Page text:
The “Athlete-Centered” Approach Part 2: Setting the Stage at Work - Innovate New Albany | New Albany, Ohio

The “Athlete-Centered” Approach Part 2: Setting the Stage at Work


As mentioned in my last blog post, the key to success for an Athlete-Centered Environment is to see the leader/manager become a facilitator, gradually giving more control to the team while making sure that core objectives are still being met.

Before reaching out to the team to implement the new approach, the manager must create a tracking system in order to guarantee one core element: consistency. The main issue with the Athlete-Centered approach is that it follows an exponential growth curve: slow to grow at first and then soars. Therefore, a tracking system will allow the manager to put everything in perspective during the slow growth period, staying patient and letting time do the work. The worst thing that can happen would be to revert to the old system in the middle of the curve right before it takes off!

In sport, even though the main goal is to win championships, seasons are broken down into small chunks/cycles (4-6 weeks), and each one of them has its own objectives. Those objectives must be both quantitative and qualitative, each side having a different weight in the balance depending on when the cycle occurs. For instance, early on in the implementation, quantitative < qualitative goals as the goal isn’t to get results right away but to build mindset and team structure.

Though the quantitative side is quite obvious (sales numbers, # of projects, or projects steps completed), the qualitative part is more delicate as it measures how the team is reacting and adjusting to the new system. This is where empathy plays a major role, as the manager needs to listen and watch in order to identify key changes in behavior (either negative or positive), as a team and also individually.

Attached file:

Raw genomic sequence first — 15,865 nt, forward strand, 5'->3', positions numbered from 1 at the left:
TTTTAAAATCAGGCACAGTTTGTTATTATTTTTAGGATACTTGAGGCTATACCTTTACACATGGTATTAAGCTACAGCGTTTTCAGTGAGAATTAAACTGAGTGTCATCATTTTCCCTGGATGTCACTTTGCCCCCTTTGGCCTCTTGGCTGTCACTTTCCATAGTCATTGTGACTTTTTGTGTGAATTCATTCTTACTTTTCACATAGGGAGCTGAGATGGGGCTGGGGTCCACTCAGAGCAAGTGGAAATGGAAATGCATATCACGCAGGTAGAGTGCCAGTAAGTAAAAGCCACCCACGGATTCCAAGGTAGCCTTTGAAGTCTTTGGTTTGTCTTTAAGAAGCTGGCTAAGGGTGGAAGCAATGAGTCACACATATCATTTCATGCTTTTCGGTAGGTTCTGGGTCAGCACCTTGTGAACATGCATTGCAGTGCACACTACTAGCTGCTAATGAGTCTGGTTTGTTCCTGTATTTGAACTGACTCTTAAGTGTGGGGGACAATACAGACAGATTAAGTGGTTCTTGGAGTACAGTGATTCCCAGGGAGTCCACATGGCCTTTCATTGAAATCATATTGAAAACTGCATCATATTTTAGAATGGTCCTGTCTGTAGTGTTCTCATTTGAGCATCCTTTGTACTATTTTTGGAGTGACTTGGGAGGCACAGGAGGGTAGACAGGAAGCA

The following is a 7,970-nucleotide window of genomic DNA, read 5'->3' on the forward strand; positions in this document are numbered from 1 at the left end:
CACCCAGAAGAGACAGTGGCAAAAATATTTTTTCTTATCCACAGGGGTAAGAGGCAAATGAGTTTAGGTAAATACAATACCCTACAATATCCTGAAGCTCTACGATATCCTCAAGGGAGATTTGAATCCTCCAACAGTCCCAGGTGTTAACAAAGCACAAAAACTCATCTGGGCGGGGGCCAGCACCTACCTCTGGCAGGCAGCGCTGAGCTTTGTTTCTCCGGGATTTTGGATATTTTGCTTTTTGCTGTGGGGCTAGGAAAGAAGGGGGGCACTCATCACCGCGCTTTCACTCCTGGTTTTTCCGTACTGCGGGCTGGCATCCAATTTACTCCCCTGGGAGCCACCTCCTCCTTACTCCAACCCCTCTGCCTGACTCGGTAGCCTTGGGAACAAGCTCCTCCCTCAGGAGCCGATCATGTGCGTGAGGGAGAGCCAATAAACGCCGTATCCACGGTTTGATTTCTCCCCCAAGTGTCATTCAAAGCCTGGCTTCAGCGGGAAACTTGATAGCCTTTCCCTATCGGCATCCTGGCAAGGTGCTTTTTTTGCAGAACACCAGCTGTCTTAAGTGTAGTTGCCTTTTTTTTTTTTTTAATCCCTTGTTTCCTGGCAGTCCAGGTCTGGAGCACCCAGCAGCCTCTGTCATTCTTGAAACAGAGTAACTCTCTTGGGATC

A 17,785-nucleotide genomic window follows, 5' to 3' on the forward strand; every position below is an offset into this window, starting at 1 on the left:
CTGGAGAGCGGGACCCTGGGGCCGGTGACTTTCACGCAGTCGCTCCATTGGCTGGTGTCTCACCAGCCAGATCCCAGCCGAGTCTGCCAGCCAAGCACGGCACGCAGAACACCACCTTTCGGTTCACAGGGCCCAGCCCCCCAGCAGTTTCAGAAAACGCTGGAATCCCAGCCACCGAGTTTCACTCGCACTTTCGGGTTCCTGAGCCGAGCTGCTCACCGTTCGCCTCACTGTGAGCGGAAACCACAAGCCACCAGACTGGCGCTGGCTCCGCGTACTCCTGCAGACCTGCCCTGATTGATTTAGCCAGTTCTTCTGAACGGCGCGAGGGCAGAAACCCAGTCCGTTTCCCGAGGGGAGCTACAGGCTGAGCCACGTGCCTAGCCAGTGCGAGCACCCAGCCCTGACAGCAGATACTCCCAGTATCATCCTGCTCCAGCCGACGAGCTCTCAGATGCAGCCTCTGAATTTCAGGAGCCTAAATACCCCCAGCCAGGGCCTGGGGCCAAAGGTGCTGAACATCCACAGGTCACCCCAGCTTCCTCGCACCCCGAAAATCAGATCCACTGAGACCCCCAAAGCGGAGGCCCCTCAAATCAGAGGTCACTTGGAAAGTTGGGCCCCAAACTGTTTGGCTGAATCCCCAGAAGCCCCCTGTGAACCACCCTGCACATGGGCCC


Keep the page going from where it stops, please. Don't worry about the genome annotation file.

Are the team members adjusting well to the new environment?
Any confusion or frustration to address?
Is there a buy-in starting to happen?
Do we have some individuals taking the leadership sooner than others?
How is the dynamic within the group?

At the same time, the manager needs to set up his/her personal goal system. For the manager, the quantity aspect involves the amount of time dedicated to the team and the level of interaction. This requires micro- vs macro-management balance. The manager needs to frequently check for understanding, making sure through questioning that everyone is on the same page. After that, the team has to be on its own, on the field, trying to find solutions on their own. This micro/macro ratio isn’t set in stone: at first, more micro-management will be required as the team needs to get used to the new style and will have a lot of questions. Gradually, the manager has to sense when to start letting go, delegating and transferring more control.

The qualitative part for the manager is all about the content of the interaction: asking questions instead of just saying what to do, alternating open and close-ended questions; identifying the learning style of all team members (Activist, Reflector, Theorist, Pragmatist…?). Therefore, along the way, the manager will learn how to unlock the potential from each team member and lead them all to their peak performances.

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